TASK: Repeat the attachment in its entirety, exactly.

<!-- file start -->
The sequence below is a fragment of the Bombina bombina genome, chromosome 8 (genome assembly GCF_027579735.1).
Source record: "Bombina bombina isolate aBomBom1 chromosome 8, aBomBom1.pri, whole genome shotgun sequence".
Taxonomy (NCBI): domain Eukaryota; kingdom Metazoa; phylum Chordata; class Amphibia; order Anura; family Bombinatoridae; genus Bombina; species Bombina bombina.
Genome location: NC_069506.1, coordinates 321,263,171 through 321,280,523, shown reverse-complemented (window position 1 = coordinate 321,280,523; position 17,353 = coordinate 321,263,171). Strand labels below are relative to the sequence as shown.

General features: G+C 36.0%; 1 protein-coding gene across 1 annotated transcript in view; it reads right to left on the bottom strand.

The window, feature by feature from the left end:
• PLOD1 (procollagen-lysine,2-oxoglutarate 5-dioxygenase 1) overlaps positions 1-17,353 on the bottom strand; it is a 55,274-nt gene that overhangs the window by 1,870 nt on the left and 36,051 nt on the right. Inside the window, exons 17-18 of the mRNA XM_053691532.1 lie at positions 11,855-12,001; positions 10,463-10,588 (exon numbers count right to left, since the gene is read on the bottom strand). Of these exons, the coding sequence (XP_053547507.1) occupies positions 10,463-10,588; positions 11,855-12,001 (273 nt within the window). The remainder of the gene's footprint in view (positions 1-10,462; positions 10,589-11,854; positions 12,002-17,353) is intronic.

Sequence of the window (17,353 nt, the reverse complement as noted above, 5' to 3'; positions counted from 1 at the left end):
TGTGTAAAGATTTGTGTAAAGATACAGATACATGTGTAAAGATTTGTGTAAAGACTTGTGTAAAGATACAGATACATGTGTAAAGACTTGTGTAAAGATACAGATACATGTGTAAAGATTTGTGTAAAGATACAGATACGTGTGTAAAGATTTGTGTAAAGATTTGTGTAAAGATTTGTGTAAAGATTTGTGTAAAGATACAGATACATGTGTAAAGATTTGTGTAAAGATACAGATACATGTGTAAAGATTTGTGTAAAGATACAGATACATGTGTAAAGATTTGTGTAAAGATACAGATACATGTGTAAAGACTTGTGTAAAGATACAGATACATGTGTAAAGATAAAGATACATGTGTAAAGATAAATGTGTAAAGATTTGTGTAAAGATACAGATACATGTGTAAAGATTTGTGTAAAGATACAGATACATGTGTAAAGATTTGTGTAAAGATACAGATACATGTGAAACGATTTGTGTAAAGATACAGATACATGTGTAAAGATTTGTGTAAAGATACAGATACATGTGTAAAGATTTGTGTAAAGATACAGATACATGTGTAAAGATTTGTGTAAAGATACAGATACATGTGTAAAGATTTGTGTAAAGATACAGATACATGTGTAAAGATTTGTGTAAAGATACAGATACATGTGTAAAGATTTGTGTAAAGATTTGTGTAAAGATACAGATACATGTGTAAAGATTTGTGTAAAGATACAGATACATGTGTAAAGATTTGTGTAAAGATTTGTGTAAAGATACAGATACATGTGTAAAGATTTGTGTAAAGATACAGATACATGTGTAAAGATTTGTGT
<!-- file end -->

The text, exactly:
The sequence below is a fragment of the Bombina bombina genome, chromosome 8 (genome assembly GCF_027579735.1).
Source record: "Bombina bombina isolate aBomBom1 chromosome 8, aBomBom1.pri, whole genome shotgun sequence".
Taxonomy (NCBI): domain Eukaryota; kingdom Metazoa; phylum Chordata; class Amphibia; order Anura; family Bombinatoridae; genus Bombina; species Bombina bombina.
Genome location: NC_069506.1, coordinates 321,263,171 through 321,280,523, shown reverse-complemented (window position 1 = coordinate 321,280,523; position 17,353 = coordinate 321,263,171). Strand labels below are relative to the sequence as shown.

General features: G+C 36.0%; 1 protein-coding gene across 1 annotated transcript in view; it reads right to left on the bottom strand.

The window, feature by feature from the left end:
• PLOD1 (procollagen-lysine,2-oxoglutarate 5-dioxygenase 1) overlaps positions 1-17,353 on the bottom strand; it is a 55,274-nt gene that overhangs the window by 1,870 nt on the left and 36,051 nt on the right. Inside the window, exons 17-18 of the mRNA XM_053691532.1 lie at positions 11,855-12,001; positions 10,463-10,588 (exon numbers count right to left, since the gene is read on the bottom strand). Of these exons, the coding sequence (XP_053547507.1) occupies positions 10,463-10,588; positions 11,855-12,001 (273 nt within the window). The remainder of the gene's footprint in view (positions 1-10,462; positions 10,589-11,854; positions 12,002-17,353) is intronic.

Sequence of the window (17,353 nt, the reverse complement as noted above, 5' to 3'; positions counted from 1 at the left end):
TGTGTAAAGATTTGTGTAAAGATACAGATACATGTGTAAAGATTTGTGTAAAGACTTGTGTAAAGATACAGATACATGTGTAAAGACTTGTGTAAAGATACAGATACATGTGTAAAGATTTGTGTAAAGATACAGATACGTGTGTAAAGATTTGTGTAAAGATTTGTGTAAAGATTTGTGTAAAGATTTGTGTAAAGATACAGATACATGTGTAAAGATTTGTGTAAAGATACAGATACATGTGTAAAGATTTGTGTAAAGATACAGATACATGTGTAAAGATTTGTGTAAAGATACAGATACATGTGTAAAGACTTGTGTAAAGATACAGATACATGTGTAAAGATAAAGATACATGTGTAAAGATAAATGTGTAAAGATTTGTGTAAAGATACAGATACATGTGTAAAGATTTGTGTAAAGATACAGATACATGTGTAAAGATTTGTGTAAAGATACAGATACATGTGAAACGATTTGTGTAAAGATACAGATACATGTGTAAAGATTTGTGTAAAGATACAGATACATGTGTAAAGATTTGTGTAAAGATACAGATACATGTGTAAAGATTTGTGTAAAGATACAGATACATGTGTAAAGATTTGTGTAAAGATACAGATACATGTGTAAAGATTTGTGTAAAGATACAGATACATGTGTAAAGATTTGTGTAAAGATTTGTGTAAAGATACAGATACATGTGTAAAGATTTGTGTAAAGATACAGATACATGTGTAAAGATTTGTGTAAAGATTTGTGTAAAGATACAGATACATGTGTAAAGATTTGTGTAAAGATACAGATACATGTGTAAAGATTTGTGT